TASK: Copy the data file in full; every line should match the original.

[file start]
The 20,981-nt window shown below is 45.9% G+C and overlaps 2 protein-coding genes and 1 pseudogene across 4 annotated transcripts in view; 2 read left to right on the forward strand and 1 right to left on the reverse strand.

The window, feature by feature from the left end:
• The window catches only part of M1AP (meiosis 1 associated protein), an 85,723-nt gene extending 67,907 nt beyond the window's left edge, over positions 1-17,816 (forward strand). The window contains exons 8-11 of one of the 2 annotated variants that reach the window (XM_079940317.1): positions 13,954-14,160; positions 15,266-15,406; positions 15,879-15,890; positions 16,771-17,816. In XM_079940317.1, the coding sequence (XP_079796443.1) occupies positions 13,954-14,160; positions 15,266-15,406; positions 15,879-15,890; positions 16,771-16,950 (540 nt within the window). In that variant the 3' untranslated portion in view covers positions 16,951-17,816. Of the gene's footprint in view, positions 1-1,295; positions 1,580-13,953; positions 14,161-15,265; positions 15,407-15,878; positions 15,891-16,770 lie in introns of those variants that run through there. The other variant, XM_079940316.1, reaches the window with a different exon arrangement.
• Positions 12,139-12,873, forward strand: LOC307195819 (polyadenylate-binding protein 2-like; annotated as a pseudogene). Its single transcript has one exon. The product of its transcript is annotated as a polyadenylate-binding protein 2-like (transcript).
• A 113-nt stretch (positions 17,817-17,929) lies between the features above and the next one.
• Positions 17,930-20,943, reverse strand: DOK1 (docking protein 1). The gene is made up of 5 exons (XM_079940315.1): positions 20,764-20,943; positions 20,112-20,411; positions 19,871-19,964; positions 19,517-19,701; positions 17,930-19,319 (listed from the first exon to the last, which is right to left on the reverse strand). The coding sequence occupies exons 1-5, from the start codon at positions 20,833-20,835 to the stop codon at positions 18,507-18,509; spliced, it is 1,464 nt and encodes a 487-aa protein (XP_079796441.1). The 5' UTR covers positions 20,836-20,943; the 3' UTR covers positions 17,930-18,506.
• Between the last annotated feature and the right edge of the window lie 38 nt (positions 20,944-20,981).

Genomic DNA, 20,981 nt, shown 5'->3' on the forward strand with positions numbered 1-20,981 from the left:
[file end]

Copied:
The 20,981-nt window shown below is 45.9% G+C and overlaps 2 protein-coding genes and 1 pseudogene across 4 annotated transcripts in view; 2 read left to right on the forward strand and 1 right to left on the reverse strand.

The window, feature by feature from the left end:
• The window catches only part of M1AP (meiosis 1 associated protein), an 85,723-nt gene extending 67,907 nt beyond the window's left edge, over positions 1-17,816 (forward strand). The window contains exons 8-11 of one of the 2 annotated variants that reach the window (XM_079940317.1): positions 13,954-14,160; positions 15,266-15,406; positions 15,879-15,890; positions 16,771-17,816. In XM_079940317.1, the coding sequence (XP_079796443.1) occupies positions 13,954-14,160; positions 15,266-15,406; positions 15,879-15,890; positions 16,771-16,950 (540 nt within the window). In that variant the 3' untranslated portion in view covers positions 16,951-17,816. Of the gene's footprint in view, positions 1-1,295; positions 1,580-13,953; positions 14,161-15,265; positions 15,407-15,878; positions 15,891-16,770 lie in introns of those variants that run through there. The other variant, XM_079940316.1, reaches the window with a different exon arrangement.
• Positions 12,139-12,873, forward strand: LOC307195819 (polyadenylate-binding protein 2-like; annotated as a pseudogene). Its single transcript has one exon. The product of its transcript is annotated as a polyadenylate-binding protein 2-like (transcript).
• A 113-nt stretch (positions 17,817-17,929) lies between the features above and the next one.
• Positions 17,930-20,943, reverse strand: DOK1 (docking protein 1). The gene is made up of 5 exons (XM_079940315.1): positions 20,764-20,943; positions 20,112-20,411; positions 19,871-19,964; positions 19,517-19,701; positions 17,930-19,319 (listed from the first exon to the last, which is right to left on the reverse strand). The coding sequence occupies exons 1-5, from the start codon at positions 20,833-20,835 to the stop codon at positions 18,507-18,509; spliced, it is 1,464 nt and encodes a 487-aa protein (XP_079796441.1). The 5' UTR covers positions 20,836-20,943; the 3' UTR covers positions 17,930-18,506.
• Between the last annotated feature and the right edge of the window lie 38 nt (positions 20,944-20,981).

Genomic DNA, 20,981 nt, shown 5'->3' on the forward strand with positions numbered 1-20,981 from the left: